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Northern Star

The Student News Site of Northern Illinois University

Northern Star

Jazz Orchestra plays Thomas out

Nick Glover
Reggie Thomas cuts off the NIU Jazz Orchestra on a song where Sean Jones (left) and Wycliffe Gordon are featured. Thursday’s concert was Thomas’ final concert leading the orchestra. (Nick Glover | Northern Star)

The head of NIU’s prestigious jazz program Reginald “Reggie” Thomas said goodbye to the program Thursday night during the final leg of his farewell concert series.

The two-hour set featured two of the biggest names in jazz today – trombonist Wycliffe Gordon and trumpeter Sean Jones – playing alongside the band Thomas led throughout his time at NIU, the NIU Jazz Orchestra. 

If it were up to Thomas, however, this night wouldn’t be about him or his retirement; it would be about all the fantastic moments the NIU jazz program has had in his time at the helm.

The first song, Mary Lou Williams’ “O.W.,” highlighted the program’s recent turn to include pieces composed by women. The second song, “The First Lady: Lyrical Lynette,” showed off the band’s recent inclusion in the Jack Rudin festival – one of the most selective competitions in all of college jazz. The third was a collaboration with composer Joe Clark, “Fred Hampton,” part of a suite Clark wrote specifically for the Jazz Orchestra. 

For Thomas, everything was about the students and the music, not himself.

“So I look at myself in the legacy of, OK, what ways did we try to move the needle,” Thomas said. “Part of that was advocating for the students in terms of things that were in the degree, advocating for the students in terms of the facilities and making sure that they have what they need to be successful, and then always trying to give the best of myself musically.”

Even before the concert began, it was clear Thomas’ efforts paid off.  

Schools from multiple states sent their students to the show. NIU faculty came in droves – even President Lisa Freeman attended the concert.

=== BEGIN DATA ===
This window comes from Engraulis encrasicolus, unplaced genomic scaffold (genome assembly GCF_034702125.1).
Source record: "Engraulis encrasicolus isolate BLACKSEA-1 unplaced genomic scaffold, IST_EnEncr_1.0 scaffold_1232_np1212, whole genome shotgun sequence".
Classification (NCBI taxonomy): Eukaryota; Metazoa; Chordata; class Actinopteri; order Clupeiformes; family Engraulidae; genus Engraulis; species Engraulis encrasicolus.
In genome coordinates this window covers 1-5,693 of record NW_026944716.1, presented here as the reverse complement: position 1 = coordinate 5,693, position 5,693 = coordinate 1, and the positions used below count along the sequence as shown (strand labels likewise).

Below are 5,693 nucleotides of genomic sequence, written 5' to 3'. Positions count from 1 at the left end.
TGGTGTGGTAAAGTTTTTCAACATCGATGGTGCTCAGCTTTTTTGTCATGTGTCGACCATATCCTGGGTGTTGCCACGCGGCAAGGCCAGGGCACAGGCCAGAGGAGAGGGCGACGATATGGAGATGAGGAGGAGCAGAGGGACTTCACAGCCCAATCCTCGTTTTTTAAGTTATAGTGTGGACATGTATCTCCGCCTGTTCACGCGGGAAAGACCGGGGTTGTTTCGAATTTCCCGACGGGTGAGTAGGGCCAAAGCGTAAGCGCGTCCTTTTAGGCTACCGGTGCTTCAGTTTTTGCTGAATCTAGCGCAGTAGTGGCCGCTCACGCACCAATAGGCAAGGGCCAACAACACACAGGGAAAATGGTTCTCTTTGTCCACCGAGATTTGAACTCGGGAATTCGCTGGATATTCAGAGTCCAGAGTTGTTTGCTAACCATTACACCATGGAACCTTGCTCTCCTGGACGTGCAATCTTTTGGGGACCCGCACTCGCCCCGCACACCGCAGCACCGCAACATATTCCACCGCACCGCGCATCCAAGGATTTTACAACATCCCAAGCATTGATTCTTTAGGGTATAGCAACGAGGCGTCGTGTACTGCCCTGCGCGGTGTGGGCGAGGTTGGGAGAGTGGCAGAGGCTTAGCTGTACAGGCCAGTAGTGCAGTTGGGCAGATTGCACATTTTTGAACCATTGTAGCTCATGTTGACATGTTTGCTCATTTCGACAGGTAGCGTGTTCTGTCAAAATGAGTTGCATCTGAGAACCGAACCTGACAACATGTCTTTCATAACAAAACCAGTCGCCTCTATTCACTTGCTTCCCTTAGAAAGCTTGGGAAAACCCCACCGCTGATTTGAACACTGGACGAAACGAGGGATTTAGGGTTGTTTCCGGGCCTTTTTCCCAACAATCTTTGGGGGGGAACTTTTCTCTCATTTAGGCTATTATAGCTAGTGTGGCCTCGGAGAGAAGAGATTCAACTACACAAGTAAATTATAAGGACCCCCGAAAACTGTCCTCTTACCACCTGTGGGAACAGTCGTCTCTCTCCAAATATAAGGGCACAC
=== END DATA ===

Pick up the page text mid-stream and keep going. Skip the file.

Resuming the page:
As the band took the stage, one musician even muttered “wow” as he looked into the packed auditorium.

The set didn’t only look back to the notable events Thomas has led the band through. It also made way for the future.

The next head of the jazz program, Roosevelt Griffin, was brought on stage to lead the song “Hip-Hop Bop Stop.” 

Thomas spent the night leading the way on how to be an educator and musician who will build up the next generation, something virtually any student or peer of his will tell you he has been doing his entire career.

“I knew that professor Thomas was going to be incredible for our program because he’s such a well-respected musician and jazz educator,” Freeman said. “What I didn’t know until he got here was how his values align with Huskie values and what’s important to the university, and seeing that in action over the past decade has been unbelievable, and the humanity and hope that he brings every day to his students and to this university is just enviable.” 

For the musicians on stage, these values are what they will remember Thomas by. 

“As someone that has known him for as long as he’s been in DeKalb, and for someone who I had known so long that I can’t remember when I met him, so much of his philosophy and way of speaking is about making a place a home, fostering a community and leading with love,” said Khadija Nagi, a vocalist and trombone player in the Jazz Orchestra and junior music composition major. 

Before the concert ended, tenor saxophonist Ryan Bills, pianist Austyn Menk and trumpeter Gabriel Wade brought out some gifts for Thomas, including a poster signed by the members of the band and some flowers. 

Before the final song on the program began – Thad Jones’ “The Farewell” – the audience gave Thomas a minute-long standing ovation. They had also given him one as he took the stage and were preparing to give another as the concert ended. 

Thomas received his roses, both from the audience and from the band – literally, in that second case. 

“I didn’t know how much of a family I’d find here,” Thomas said. 

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